This story took me off to discover that Lockheed Martin has created “Perforene” a graphene reverse osmosis filter that is:

    “… 500 times thinner than the best filter on the market today and a thousand times stronger,” said John Stetson, the engineer who has been working on the idea. “The energy that’s required and the pressure that’s required to filter salt is approximately 100 times less.”

    Pretty soon, the world won’t need any LENR breakthrough with all this cool graphene tech coming on line.

  • Iggy Dalrymple

    I believe NanoCellulose will be the winner in the race for cheap strong materials.

    There are already plants scaling up production in the US, Canada, and Europe. The early use will probably be in medicine and healthcare but once the price comes down it will be used in the auto industry and finally in construction.
    http://www.extremetech.com/extreme/134910-nanocellulose-a-cheap-conductive-stronger-than-kevlar-wonder-material-made-from-wood-pulp

    • Roger Bird

      I like it, except,

      1) What is the US Forest Service doing running a business? Monopolies are bad, unless the government is running it?

      2) Proving that something is safe is very difficult since one is proving a negative, which is sort of impossible. So, for food, well, don’t we already have enough pseudo-foods, frankenfoods, junk food, phood?

      3) I didn’t know that kevlar is stiff. I thought that it was pliable, which is why it is used in bullet proof vests.

  • http://www.lenr-forum.com/forum.php barty

    From Vortex-l:

    Akira Shirakawa Mon, 15 Jul 2013 07:16:12 -0700
    […]
    This is unconfirmed news, but it seems there will be a Defkalion GT demo in Milan, Italy on July 22nd which will be live streamed on the internet and during ICCF18. Some skeptics, scientists and journalists from the international press have been invited to this demo. More details will be made available in due time.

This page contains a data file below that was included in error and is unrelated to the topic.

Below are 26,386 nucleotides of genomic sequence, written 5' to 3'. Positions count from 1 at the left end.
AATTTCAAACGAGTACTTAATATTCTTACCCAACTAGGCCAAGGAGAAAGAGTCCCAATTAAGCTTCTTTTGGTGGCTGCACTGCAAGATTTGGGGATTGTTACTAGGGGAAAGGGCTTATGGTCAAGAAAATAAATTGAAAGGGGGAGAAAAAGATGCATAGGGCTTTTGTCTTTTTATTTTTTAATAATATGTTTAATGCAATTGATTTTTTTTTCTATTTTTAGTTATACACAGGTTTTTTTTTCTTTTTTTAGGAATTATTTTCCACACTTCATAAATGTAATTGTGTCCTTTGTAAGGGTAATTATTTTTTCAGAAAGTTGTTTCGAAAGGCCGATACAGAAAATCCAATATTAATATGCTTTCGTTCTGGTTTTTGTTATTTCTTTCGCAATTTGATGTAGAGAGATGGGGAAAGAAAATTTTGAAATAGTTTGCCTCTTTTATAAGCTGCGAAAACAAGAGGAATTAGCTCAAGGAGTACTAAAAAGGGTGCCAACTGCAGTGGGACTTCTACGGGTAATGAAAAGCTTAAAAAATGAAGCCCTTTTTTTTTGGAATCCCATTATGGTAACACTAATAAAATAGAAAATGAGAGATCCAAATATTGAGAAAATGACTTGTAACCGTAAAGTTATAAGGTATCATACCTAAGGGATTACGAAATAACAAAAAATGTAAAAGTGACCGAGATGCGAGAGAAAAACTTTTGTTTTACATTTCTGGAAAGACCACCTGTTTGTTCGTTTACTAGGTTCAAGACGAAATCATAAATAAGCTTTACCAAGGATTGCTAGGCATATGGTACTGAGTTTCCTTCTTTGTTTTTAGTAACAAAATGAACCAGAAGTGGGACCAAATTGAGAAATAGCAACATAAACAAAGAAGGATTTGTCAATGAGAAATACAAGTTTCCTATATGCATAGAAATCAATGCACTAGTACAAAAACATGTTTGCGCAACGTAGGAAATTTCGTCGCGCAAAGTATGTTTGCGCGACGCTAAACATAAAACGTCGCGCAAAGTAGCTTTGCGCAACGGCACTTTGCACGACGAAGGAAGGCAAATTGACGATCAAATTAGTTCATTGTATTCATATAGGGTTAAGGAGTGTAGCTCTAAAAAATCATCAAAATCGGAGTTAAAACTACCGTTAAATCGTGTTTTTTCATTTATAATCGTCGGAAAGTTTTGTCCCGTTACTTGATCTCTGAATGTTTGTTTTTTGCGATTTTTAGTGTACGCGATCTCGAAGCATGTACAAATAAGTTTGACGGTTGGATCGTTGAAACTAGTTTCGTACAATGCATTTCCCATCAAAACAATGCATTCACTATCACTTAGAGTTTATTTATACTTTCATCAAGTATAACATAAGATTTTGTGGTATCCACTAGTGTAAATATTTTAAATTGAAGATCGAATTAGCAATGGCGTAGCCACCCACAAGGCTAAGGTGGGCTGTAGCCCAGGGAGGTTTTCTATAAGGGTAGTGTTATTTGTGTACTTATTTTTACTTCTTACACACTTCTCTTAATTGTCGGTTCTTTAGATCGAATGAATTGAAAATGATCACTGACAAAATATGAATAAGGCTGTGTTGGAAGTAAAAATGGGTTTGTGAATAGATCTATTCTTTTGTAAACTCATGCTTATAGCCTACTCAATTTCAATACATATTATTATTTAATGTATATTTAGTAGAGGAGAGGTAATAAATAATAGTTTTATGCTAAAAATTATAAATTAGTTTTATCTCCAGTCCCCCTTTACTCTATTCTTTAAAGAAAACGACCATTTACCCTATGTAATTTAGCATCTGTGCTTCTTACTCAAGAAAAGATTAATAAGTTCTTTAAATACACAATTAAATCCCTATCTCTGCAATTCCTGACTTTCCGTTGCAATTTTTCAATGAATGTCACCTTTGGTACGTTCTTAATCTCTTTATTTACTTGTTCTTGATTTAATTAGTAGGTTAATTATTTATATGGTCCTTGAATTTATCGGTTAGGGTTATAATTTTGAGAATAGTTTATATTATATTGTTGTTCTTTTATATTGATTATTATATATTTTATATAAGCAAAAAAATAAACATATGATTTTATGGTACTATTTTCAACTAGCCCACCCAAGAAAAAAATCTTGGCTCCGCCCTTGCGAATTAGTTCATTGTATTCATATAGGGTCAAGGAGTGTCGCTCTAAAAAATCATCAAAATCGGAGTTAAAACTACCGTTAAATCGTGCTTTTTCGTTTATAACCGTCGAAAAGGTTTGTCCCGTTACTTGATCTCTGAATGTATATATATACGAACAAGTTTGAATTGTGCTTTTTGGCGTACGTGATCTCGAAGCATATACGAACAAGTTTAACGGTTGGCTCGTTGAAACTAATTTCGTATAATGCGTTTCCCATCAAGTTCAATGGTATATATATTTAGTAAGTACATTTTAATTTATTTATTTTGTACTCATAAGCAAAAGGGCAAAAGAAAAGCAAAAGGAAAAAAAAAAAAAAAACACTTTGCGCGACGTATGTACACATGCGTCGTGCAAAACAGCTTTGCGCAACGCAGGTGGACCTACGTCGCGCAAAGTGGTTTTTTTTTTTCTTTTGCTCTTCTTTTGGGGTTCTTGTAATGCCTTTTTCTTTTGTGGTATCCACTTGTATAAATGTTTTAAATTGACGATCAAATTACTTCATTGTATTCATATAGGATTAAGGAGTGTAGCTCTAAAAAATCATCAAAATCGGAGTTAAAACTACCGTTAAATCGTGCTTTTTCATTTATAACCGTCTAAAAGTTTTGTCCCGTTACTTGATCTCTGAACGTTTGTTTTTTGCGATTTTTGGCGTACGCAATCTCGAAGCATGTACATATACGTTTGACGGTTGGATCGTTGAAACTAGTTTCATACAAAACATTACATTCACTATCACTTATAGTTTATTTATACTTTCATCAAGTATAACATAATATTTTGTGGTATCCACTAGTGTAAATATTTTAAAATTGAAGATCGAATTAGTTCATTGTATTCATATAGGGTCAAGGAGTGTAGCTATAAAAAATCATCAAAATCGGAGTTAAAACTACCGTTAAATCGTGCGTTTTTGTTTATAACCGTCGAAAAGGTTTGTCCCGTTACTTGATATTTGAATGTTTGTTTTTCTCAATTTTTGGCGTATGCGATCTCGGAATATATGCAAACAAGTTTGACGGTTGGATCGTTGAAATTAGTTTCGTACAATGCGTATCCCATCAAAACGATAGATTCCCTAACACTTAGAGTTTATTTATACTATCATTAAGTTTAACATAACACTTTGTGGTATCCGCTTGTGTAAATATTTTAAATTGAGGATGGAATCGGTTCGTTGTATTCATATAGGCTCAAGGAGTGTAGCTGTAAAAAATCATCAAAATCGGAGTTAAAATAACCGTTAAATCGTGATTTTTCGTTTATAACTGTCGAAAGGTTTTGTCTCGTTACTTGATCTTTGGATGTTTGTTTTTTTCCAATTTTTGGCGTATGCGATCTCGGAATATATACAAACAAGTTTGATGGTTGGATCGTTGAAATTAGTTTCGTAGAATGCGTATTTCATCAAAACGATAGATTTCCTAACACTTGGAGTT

Cheers,
    S.A.

    PS: This is my birthday! Such a demo would be a nice present 😉

    • Bernie Koppenhofer

      I just hope Defkalion does not screw up and feed the skeptics. We must remember every demonstration Rossi has done has been met with crazy skeptics, like “there is a wire coming out of the cement floor”, “the reactor is full of batteries”, “the ground wire is supplying electricity”. There is no reason to assume Defkalion’s demonstration will be any different.

      • Roger Bird

        To be completely honest, I hope that Defkalion gives the skeptopaths reason to dance with glee. Although I suppose that this would be bad for funding, and some people would be discouraged. Both would be bad. But I am convinced, and a big failure on Defkalion’s part would set the skeptopaths up for a BIG, BIG, BIG embarrassment, the likes of which the world has not seen for more than a hundred years. The only good skeptopath is one eating LOTS and LOTS of crow. (:->) I am looking for some serious payback for their so often maliciousness.

    • fortyniner

      That makes sense, as we already know they teamed up with Mose SRL in Milan for their R&D (5 via Bastia, Milano 20139). Looks like they’re planning on going head to head with Rossi on his home turf.

      http://www.e-catworld.com/2013/01/report-defkalion-gt-and-moses-ltd-forming-joint-venture/

      I’m looking forward to your birthday almost as much as you may be! (unless you are over 40, in which case, probably more).

  • GreenWin

    Sounds like a logical transition already underway. If graphene finds as many uses as are imagined, coal will be a likely feedstock. But as far as the elephant bearing chair, no thanks. If forest for fuel-use is phased out by LENR, I prefer a chair of solid knotty pine. Natural wood has so much more “presence” than artificial materials IMO.

    On a tangential thought, we are seeing the slow, steady acceptance of the end to hot fusion. A recent article in Science Magazine notes the end of the European Atomic Energy Community JET project set for 2018. With the US programs now (essentially) closed and JET scheduled to terminate, this leaves only one reminder of HF folly – ITER. And it is on life support, running 300% over budget.

    The positive factor here is acceptance of a failed mainstream science. HF has been the holy grail for 63 years and confronting and embracing its failure has been a very hard lesson. Nobel Prize winner, Pierre-Gilles de Gennes, said it well:

    “We say that we will put the sun into a box. The idea is pretty. The problem is, we don’t know how to make the box.”

    Unfortunately, due largely to ego & pride, and white collar corruption, the human race has invested a quarter trillion $$$ in this idea and gotten no more than a harsh lesson back. Perhaps in the long run, that will have been worth it.